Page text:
I remember it like it was yesterday. Congress was formulating the Dodd-Frank legislation in hopes of building a legislative and regulatory bulwark against financial risk taking and corporate shenanigans that had brought us to the precipice of a second great depression. While a complete meltdown was narrowly avoided, taxpayers had to cough up hundreds of billions of dollars in bailout funds and millions lost their jobs in the ensuing recession that still persists in many parts of the country.
Two of Dodd-Frank’s more high profile reforms were targeted by Wall Street and major corporate interests for defeat; the first was the Consumer Protection Finance Bureau and the second was a proposed whistleblower program run through the SEC. Putting aside the CPFB (for today), the whistleblower program faced an onslaught of lobbying dollars and a multi-million dollar PR campaign hoping if not to defeat the program outright, to at least dilute it into irrelevance. The arguments were many but the one that seemed to gain some traction was the challenge such a program would have to corporate compliance programs and employee “hotlines” (which ironically came out of Sarbanes-Oxley, a yet earlier response to widespread corporate misconduct).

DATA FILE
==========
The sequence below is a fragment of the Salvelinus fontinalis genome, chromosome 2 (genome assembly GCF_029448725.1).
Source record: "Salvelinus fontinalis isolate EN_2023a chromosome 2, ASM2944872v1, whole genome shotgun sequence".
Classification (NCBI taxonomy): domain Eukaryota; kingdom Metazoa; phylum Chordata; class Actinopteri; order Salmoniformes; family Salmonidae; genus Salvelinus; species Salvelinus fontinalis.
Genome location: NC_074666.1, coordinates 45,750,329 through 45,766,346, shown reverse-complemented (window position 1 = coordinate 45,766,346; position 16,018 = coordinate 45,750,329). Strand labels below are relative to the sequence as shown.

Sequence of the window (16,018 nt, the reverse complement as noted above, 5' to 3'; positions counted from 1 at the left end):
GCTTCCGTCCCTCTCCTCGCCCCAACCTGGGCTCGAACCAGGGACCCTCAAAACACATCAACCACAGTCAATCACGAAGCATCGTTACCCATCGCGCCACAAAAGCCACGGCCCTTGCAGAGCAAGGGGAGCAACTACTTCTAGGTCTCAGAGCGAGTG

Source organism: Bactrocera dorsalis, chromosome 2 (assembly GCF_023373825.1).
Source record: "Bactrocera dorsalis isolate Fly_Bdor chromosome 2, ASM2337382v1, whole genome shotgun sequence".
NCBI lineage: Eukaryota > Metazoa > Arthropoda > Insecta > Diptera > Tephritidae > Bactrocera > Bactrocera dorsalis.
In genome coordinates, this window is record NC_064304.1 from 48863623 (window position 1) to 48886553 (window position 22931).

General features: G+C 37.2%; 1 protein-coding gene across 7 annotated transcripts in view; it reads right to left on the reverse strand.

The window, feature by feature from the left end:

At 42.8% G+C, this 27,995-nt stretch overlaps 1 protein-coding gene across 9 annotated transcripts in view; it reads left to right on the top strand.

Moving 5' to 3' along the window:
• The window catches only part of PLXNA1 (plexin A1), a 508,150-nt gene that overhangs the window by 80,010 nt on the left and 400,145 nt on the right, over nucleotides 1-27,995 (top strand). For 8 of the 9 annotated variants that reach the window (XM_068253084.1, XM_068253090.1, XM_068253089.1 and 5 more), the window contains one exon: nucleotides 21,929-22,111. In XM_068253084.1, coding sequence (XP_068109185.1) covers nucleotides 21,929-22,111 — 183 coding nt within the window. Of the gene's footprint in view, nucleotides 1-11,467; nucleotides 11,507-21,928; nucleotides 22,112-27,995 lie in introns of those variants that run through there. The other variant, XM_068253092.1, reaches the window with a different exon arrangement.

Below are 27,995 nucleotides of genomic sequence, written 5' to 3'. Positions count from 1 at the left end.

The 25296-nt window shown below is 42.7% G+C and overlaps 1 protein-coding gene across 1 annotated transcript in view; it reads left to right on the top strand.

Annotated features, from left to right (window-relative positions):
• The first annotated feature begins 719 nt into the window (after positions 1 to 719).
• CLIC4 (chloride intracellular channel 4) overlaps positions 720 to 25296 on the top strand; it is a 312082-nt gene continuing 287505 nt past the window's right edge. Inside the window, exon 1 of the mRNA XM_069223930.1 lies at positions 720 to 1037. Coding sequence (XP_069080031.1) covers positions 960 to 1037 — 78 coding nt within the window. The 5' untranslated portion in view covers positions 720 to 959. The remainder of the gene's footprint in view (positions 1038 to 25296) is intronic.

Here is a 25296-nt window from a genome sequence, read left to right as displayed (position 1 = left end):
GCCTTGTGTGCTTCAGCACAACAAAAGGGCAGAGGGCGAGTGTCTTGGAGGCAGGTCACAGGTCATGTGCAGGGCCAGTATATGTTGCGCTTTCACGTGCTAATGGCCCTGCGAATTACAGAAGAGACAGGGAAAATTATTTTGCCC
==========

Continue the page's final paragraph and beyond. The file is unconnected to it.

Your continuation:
The argument by Zegna-wearing lobbyists was that employees would sidestep internal compliance programs for the riches of the SEC’s whistleblower program. Corporate efforts at self-regulation would be in tatters and billions of dollars spent on them would go wasted.
In the end, the whistleblower statute was in fact watered down (it’s no False Claims Act) but I’m happy to report it seems to be working. According to a recent story in the Financial Times, SEC officials say:
“The quality of tips they have received is surprisingly high and some have resulted in ‘huge cases.’”
According to Thomas Sporkin, who heads up a 50-attorney unit that assesses whistleblower submissions, the program, “provides a set of eyes and ears on the corporate side.”
So far from the sky falling and democracy being destroyed, whistleblowers are adding value to a critical area of government enforcement and I predict over time their role will continue to grow and become an ingrained component of the SEC’s mission.